for countries and territories can be found from UNICEF’s Immunization Survey.

Data and Appendix

Data Sources

Data for 2003-2014: Centers for Disease Control and Prevention, National Immunization Program, NIS data, tables, Jan-Dec . http://www.cdc.gov/vaccines/imz-managers/coverage/nis/child/index.html

Data for 2003: National Immunization Program (2004). Immunization Coverage in the U.S.: Results from National Immunization Survey.Centers for Disease Control and Prevention. Available online at: http://www.cdc.gov/vaccines/stats-surv/imz-coverage.htm#nis

All data for 2002 and data by race for 2000-2001: National Immunization Program (2003). Immunization Coverage in the U.S.: Results from National Immunization Survey. Centers for Disease Control and Prevention. Available online at: http://www.cdc.gov/vaccines/stats-surv/imz-coverage.htm#nis

All other data for 1995-2001: National Center for Health Statistics. (2003). Health United States, 2003 With Chartbook on Trends in the Health of Americans. National Center for Health Statistics. 2003. Table
71 http://www.cdc.gov/nchs/data/hus/hus03.pdf

Data for 1994: Health, United States, 2001,Centers for Disease Control, National Center for Health Statistics. Table 73 (updated)http://www.cdc.gov/nchs/data/hus/hus01.pdf

Raw Data Source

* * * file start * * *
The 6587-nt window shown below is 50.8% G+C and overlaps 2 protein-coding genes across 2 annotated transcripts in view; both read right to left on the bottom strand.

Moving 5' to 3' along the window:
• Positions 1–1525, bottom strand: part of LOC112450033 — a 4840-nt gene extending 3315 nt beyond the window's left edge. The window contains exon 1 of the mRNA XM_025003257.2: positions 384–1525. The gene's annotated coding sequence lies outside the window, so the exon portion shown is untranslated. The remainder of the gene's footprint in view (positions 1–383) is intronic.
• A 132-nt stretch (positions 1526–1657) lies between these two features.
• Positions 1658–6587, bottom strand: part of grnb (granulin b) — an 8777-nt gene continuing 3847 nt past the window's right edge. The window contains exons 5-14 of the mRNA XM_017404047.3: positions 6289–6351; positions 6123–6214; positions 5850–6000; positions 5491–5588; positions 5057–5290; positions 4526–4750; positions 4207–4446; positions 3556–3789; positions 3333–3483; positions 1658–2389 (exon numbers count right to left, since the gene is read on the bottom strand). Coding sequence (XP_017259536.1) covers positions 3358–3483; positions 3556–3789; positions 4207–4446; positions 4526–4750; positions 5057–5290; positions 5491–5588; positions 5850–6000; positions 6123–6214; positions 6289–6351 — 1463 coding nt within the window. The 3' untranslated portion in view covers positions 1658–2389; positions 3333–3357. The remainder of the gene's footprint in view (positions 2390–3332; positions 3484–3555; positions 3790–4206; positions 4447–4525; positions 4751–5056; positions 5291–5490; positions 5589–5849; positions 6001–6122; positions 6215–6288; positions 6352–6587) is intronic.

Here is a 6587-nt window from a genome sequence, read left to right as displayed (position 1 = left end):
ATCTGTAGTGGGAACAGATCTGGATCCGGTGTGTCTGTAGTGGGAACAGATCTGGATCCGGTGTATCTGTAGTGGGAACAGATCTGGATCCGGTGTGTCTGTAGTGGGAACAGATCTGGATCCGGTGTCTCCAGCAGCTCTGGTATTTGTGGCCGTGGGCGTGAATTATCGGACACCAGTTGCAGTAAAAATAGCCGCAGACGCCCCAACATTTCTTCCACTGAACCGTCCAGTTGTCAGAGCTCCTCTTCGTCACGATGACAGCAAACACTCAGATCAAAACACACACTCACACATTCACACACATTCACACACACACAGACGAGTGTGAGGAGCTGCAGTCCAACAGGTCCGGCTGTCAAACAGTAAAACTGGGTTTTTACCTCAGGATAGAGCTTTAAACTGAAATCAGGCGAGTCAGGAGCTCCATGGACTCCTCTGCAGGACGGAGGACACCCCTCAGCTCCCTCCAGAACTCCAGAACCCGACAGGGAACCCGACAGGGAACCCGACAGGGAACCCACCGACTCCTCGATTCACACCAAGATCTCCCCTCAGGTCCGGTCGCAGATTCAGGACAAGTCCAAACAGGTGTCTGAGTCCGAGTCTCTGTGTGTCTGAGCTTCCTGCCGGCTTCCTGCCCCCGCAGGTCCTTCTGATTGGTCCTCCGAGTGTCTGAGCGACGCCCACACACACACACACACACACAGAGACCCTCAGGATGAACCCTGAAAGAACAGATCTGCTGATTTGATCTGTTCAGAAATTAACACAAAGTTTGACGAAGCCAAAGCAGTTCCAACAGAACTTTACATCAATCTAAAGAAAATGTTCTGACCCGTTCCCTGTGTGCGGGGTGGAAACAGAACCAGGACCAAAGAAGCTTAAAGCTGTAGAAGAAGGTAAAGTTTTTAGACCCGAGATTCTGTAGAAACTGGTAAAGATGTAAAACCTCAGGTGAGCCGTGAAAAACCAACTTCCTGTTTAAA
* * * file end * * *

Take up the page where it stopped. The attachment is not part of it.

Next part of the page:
National Immunization Survey

http://www.cdc.gov/nchs/nis.htm

Appendix

Background

Definition

Combined Series (4:3:1:3) Vaccine: includes 4 or more doses of diphtheria and tetanus toxoids and the pertussis vaccine (DTaP), 3 or more doses of  the poliovirus vaccine, 1 or more doses of a measles-mumps-rubella vaccine, and  3 or more doses of series of Haemophilus influenzae type b vaccine (Hib). Combined Series (4:3:1:3*), is the same as above, except that instead of 3 or more doses of Hib, it is  three or more or four or more doses of Hib vaccine, depending on the brand.

Combined Series (4:3:1:3:3:1) Vaccine: includes those doses listed above for combined series (4:3:1:3), plus three or more doses of hepatitis B vaccine (HepB), and one or more doses of varicella. Combined Series (4:3:1:3*:3:1) is defined as above, except that instead of 3 or more doses of Hib, it is  three or more, or four or more doses of Hib vaccine, depending on the brand.

Vaccines and the common names of the diseases they protect against:

  • Tetanus: lockjaw
  • Pertussis: whooping cough
  • Haemophilus influenzae type b: Hib Disease
  • Varicella: chickenpox

For further information about children’s immunizations, including
definitions and recommendations, please visit the CDC’s “Parents Guide to Childhood Immunizations“.

The current Recommended Childhood and Adolescent Immunization Schedules, published by the CDC, are available online.

Endnotes

[1] A marked “dip” in 2009 was likely due to a shortage of Hib vaccine and a
recommendation to defer the Hib vaccine booster dose administered at age 12–15
months. More information is available here: http://www.cdc.gov/mmwr/preview/mmwrhtml/mm5824a5.htm

[2]Hispanics may be any race. Estimates of whites, blacks, Asians, and American Indian or
Alaska Natives in this report do not include Hispanics.

Suggested Citation

Child Trends Databank. (2015). Immunization. Available at: https://www.childtrends.org/?indicators=immunization